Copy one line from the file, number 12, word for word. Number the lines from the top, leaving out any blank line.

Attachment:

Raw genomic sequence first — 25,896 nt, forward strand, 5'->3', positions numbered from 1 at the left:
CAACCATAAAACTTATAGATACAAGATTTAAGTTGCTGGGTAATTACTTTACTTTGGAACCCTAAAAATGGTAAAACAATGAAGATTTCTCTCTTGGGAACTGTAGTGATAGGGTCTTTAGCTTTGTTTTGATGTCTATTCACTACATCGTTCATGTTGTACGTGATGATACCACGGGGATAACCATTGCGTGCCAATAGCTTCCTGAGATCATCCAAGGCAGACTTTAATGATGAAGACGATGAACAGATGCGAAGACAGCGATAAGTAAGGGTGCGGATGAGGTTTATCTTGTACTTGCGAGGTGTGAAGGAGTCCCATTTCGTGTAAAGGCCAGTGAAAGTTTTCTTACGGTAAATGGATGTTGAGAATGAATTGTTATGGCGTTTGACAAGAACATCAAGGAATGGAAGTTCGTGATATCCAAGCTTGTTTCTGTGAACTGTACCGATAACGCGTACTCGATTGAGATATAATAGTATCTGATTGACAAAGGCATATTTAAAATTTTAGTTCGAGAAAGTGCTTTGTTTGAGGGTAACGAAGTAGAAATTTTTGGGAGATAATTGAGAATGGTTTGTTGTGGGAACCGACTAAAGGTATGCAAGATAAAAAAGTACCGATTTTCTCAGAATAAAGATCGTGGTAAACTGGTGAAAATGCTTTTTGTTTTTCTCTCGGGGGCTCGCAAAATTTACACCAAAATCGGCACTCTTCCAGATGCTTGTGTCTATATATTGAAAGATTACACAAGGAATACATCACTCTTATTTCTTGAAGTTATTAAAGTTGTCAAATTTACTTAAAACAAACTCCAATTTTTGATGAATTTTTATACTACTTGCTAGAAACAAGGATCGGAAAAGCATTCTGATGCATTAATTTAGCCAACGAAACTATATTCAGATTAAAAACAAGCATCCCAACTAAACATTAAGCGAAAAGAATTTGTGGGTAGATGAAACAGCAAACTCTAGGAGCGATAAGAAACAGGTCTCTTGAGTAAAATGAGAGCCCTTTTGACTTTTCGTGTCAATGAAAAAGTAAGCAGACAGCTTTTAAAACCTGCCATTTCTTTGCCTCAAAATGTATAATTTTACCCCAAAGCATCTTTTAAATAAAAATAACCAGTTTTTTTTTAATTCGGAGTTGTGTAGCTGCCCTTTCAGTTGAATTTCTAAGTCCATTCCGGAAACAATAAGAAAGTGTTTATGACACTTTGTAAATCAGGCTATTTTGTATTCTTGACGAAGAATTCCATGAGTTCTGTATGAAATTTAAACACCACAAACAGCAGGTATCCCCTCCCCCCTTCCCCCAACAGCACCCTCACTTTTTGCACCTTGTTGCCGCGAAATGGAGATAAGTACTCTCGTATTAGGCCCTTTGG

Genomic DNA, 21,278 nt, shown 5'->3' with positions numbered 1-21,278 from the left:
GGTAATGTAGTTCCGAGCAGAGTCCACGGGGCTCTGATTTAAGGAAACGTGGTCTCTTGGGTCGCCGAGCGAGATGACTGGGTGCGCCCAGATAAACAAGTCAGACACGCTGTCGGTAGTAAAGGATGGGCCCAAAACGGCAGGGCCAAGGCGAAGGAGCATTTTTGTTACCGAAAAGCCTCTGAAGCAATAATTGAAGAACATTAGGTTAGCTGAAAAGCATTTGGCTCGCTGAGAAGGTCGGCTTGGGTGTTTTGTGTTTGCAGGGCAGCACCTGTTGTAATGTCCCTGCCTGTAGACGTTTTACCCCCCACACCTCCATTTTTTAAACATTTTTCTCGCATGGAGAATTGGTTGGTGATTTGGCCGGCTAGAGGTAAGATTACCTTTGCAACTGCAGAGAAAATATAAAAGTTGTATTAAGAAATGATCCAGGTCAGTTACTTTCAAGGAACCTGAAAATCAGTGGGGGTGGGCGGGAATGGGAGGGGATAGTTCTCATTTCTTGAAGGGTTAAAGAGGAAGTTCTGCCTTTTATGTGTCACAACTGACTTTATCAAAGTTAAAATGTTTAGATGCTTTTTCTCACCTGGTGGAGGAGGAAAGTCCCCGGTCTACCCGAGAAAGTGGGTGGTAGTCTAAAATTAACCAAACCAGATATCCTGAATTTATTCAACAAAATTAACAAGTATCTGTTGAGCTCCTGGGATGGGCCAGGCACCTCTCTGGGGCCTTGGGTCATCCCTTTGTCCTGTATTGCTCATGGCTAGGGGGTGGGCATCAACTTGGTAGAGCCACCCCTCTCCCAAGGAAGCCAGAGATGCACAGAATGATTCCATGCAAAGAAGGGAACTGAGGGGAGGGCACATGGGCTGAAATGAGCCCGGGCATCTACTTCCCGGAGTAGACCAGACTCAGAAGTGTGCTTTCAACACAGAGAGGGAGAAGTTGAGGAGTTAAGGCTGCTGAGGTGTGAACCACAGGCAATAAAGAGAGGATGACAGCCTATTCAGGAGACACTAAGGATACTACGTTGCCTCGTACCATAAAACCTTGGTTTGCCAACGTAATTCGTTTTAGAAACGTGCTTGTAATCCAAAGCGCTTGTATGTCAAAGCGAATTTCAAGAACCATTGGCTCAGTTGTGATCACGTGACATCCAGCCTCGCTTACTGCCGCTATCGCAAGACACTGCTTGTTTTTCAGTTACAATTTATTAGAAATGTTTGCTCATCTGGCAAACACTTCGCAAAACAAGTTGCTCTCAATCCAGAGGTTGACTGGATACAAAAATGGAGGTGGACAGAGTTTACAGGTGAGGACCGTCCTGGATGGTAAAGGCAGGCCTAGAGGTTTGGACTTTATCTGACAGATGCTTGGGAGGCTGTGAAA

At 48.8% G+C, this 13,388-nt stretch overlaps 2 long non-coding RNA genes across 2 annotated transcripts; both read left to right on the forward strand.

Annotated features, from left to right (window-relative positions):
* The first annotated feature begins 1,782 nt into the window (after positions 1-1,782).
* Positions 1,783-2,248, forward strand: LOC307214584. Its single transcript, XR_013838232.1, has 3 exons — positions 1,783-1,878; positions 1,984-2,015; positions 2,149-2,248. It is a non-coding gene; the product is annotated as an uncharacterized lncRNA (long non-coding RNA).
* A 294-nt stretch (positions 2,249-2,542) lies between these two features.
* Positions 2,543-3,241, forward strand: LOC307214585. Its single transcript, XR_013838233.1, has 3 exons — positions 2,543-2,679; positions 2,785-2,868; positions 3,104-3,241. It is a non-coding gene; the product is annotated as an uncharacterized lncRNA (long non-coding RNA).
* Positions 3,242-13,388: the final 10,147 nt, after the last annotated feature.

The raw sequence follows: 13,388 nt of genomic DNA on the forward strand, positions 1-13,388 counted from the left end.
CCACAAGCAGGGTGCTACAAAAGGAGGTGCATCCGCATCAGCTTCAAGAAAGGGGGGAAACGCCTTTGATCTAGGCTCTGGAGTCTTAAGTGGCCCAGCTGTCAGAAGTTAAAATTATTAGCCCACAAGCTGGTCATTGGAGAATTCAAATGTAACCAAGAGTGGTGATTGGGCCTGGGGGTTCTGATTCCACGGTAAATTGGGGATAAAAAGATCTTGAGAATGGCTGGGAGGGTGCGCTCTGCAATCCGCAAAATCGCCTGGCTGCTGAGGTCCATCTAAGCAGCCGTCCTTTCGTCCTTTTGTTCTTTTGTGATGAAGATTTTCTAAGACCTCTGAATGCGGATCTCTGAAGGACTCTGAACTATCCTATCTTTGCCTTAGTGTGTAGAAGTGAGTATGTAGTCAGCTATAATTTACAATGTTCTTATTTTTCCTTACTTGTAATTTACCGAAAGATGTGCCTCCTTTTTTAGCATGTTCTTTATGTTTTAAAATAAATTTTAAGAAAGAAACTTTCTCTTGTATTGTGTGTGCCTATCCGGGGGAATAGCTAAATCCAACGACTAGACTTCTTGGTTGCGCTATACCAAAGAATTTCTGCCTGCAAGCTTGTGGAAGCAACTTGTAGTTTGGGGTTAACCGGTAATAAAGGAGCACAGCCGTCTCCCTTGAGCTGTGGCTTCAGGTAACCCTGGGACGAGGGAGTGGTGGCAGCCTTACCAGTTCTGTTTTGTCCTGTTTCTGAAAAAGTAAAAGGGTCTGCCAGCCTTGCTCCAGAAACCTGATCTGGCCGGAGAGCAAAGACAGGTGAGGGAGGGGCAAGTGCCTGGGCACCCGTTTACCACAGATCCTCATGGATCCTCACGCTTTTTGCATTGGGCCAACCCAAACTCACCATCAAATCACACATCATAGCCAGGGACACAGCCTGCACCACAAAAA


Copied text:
The raw sequence follows: 13,388 nt of genomic DNA on the forward strand, positions 1-13,388 counted from the left end.